The government also allocated funds for special northern projects in addition to the federal transfers.

Energy programs
Diesel storage facility in the Hamlet of Arviat, Nunavut, Canada. (Peter Ewins / WWF-Canada)

Ottawa will spend $400 million for an Arctic Energy Fund, to help remote communities reduce their reliance on diesel, Bagnell said. The fund is scheduled to begin in 2018/19, with an investment of $40 million a year.

“Diesel not only creates greenhouse gases but it creates particulates in the air, it creates noise pollution as well,” Bagnell said. “So the big effort to get northern and Aboriginal communities off diesel is pretty exciting in the budget too.”

Bagnell also disagreed with critics who say that the new budget doesn’t contain enough of targeted infrastructure spending for the north, especially for things like building ports and transport infrastructure to connect remote northern communities with the rest of Canada and the world.

More money for infrastructure

“The new government has announced huge amounts for infrastructure, double in some areas of what there ever was before,” Bagnell said. “If the government in the North and people of the North choose to use that money for ports, then the money is there.”

The federal government is working collaboratively with territorial and local governments to make sure the infrastructure projects are chosen by northerners themselves, Bagnell said.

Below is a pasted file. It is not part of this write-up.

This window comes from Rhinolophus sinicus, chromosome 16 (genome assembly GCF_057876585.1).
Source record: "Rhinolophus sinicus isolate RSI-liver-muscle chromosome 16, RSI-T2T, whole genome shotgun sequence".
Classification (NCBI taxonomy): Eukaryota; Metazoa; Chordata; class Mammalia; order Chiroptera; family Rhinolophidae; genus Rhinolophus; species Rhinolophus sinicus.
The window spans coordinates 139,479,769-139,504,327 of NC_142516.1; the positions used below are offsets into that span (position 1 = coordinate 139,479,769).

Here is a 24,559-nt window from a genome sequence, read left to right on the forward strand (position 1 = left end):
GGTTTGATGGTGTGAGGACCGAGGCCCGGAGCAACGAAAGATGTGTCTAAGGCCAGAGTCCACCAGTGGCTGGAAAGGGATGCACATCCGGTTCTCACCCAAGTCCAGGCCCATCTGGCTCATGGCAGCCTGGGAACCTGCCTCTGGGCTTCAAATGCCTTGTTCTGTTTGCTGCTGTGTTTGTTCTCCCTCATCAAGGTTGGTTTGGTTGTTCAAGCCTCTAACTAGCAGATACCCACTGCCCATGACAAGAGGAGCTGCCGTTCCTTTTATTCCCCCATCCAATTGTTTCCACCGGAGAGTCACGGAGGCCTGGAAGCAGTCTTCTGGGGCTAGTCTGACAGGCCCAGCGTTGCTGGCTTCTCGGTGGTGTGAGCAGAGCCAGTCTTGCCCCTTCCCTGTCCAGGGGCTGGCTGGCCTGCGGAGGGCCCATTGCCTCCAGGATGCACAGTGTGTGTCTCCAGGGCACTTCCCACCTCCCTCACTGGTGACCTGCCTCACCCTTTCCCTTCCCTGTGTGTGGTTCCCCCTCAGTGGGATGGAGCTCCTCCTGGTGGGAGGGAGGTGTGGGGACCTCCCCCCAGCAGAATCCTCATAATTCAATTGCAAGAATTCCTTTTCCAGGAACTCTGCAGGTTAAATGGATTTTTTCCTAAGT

“If they choose a road to the Arctic, or a road down to the Mackenzie Valley or a road to the mines in northern Nunavut as opposed to ports, then that’s their choice is what to do with this huge amount of infrastructure money that’s available,” Bagnell said.

The government has also announced an additional $2-billion-dollar fund specifically for northern communities, he said.

“So if you can’t get the project that you want through all those other infrastructure funds, including the infrastructure bank that was announced, then you can go through this $2-billion fund for the North and rural communities,” Bagnell said. “I think our problem will be not the lack of funds, but it will be prioritizing which projects should go; the northern people should decide which projects they want to put their workers to work on out of these infrastructure and energy funds.”

Arctic defence spending